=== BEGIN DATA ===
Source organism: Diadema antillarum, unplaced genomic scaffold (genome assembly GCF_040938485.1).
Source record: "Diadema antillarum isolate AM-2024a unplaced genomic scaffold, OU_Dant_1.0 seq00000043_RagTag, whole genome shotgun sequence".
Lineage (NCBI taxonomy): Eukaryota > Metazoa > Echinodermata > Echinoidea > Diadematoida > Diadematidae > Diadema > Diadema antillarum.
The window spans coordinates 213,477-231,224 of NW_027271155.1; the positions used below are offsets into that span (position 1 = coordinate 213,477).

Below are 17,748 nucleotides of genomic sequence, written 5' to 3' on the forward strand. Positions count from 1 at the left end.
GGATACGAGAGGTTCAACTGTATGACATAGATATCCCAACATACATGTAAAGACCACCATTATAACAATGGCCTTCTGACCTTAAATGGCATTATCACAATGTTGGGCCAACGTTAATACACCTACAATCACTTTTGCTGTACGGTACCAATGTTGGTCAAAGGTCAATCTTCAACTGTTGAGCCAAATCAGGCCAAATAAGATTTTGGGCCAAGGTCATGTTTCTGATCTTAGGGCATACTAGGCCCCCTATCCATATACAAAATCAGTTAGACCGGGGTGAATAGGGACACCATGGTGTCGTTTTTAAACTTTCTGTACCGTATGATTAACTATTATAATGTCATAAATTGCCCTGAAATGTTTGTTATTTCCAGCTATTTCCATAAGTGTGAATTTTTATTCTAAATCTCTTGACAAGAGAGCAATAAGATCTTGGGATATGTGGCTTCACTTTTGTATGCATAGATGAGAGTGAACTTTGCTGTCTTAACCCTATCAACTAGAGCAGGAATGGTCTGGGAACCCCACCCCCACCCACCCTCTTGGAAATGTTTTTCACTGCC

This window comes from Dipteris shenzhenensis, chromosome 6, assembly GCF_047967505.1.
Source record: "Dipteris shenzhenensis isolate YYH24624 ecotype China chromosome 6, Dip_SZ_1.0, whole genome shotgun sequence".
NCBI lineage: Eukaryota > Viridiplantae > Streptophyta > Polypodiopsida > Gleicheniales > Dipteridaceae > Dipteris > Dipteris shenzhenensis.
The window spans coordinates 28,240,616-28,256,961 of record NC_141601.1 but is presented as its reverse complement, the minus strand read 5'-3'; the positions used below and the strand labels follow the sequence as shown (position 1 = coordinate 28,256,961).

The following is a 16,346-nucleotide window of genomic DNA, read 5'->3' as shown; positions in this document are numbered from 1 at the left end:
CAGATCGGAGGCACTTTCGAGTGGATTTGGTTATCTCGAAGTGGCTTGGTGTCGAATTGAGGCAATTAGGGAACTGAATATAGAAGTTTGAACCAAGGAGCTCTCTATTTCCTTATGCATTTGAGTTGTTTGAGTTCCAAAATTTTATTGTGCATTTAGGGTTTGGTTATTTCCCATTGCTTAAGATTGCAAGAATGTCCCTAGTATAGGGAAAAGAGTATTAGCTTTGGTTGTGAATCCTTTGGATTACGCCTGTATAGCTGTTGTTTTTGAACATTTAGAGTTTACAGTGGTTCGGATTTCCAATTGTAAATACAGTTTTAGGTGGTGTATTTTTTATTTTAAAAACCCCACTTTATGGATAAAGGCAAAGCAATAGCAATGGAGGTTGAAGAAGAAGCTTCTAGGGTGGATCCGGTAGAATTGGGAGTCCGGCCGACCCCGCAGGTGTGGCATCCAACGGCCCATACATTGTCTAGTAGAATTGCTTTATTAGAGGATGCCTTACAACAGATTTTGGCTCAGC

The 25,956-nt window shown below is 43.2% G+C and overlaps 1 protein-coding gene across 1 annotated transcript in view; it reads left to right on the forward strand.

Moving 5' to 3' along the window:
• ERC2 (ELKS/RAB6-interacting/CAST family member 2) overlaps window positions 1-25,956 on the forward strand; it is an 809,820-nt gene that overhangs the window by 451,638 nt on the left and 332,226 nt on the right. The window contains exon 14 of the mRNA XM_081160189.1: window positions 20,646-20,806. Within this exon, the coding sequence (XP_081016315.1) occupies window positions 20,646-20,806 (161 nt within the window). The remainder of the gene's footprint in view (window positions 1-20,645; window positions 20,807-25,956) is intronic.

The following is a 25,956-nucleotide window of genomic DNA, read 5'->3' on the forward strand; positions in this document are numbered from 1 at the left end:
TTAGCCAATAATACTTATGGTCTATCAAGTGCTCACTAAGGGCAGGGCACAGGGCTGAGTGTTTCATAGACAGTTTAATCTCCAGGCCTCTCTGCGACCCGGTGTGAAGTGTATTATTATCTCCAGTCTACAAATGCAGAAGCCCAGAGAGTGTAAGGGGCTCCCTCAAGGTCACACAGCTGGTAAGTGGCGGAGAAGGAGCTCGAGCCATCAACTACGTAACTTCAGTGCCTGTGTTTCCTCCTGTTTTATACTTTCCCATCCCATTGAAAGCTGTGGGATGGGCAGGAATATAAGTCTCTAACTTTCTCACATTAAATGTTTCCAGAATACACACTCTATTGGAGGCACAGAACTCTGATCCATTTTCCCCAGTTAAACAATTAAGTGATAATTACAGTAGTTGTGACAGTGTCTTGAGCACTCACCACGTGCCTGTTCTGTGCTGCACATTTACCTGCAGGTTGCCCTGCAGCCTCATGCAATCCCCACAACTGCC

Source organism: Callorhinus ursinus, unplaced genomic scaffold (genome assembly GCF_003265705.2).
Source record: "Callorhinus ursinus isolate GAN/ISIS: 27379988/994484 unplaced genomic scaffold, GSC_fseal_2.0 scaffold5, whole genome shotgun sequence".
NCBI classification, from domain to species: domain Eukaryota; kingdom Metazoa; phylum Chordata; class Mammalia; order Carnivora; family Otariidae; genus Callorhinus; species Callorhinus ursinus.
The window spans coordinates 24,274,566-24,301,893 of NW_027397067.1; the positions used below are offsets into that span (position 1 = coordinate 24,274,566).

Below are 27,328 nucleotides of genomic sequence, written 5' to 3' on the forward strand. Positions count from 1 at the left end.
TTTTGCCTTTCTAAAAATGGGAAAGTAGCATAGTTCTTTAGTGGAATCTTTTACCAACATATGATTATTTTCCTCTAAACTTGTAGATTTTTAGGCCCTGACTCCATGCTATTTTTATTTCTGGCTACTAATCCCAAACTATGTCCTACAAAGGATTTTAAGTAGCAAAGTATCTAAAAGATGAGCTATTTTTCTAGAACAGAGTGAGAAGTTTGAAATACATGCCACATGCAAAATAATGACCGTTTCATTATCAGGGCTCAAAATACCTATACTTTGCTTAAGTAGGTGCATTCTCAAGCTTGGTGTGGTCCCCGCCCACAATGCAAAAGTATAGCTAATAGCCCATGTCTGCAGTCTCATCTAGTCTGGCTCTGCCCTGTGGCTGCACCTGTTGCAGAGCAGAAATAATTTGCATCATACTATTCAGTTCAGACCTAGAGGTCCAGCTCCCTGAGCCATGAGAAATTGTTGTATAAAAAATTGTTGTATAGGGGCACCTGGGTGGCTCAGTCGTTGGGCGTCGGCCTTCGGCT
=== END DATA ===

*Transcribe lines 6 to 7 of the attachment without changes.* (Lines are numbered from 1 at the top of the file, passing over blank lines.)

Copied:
GGATACGAGAGGTTCAACTGTATGACATAGATATCCCAACATACATGTAAAGACCACCATTATAACAATGGCCTTCTGACCTTAAATGGCATTATCACAATGTTGGGCCAACGTTAATACACCTACAATCACTTTTGCTGTACGGTACCAATGTTGGTCAAAGGTCAATCTTCAACTGTTGAGCCAAATCAGGCCAAATAAGATTTTGGGCCAAGGTCATGTTTCTGATCTTAGGGCATACTAGGCCCCCTATCCATATACAAAATCAGTTAGACCGGGGTGAATAGGGACACCATGGTGTCGTTTTTAAACTTTCTGTACCGTATGATTAACTATTATAATGTCATAAATTGCCCTGAAATGTTTGTTATTTCCAGCTATTTCCATAAGTGTGAATTTTTATTCTAAATCTCTTGACAAGAGAGCAATAAGATCTTGGGATATGTGGCTTCACTTTTGTATGCATAGATGAGAGTGAACTTTGCTGTCTTAACCCTATCAACTAGAGCAGGAATGGTCTGGGAACCCCACCCCCACCCACCCTCTTGGAAATGTTTTTCACTGCC

This window comes from Dipteris shenzhenensis, chromosome 6, assembly GCF_047967505.1.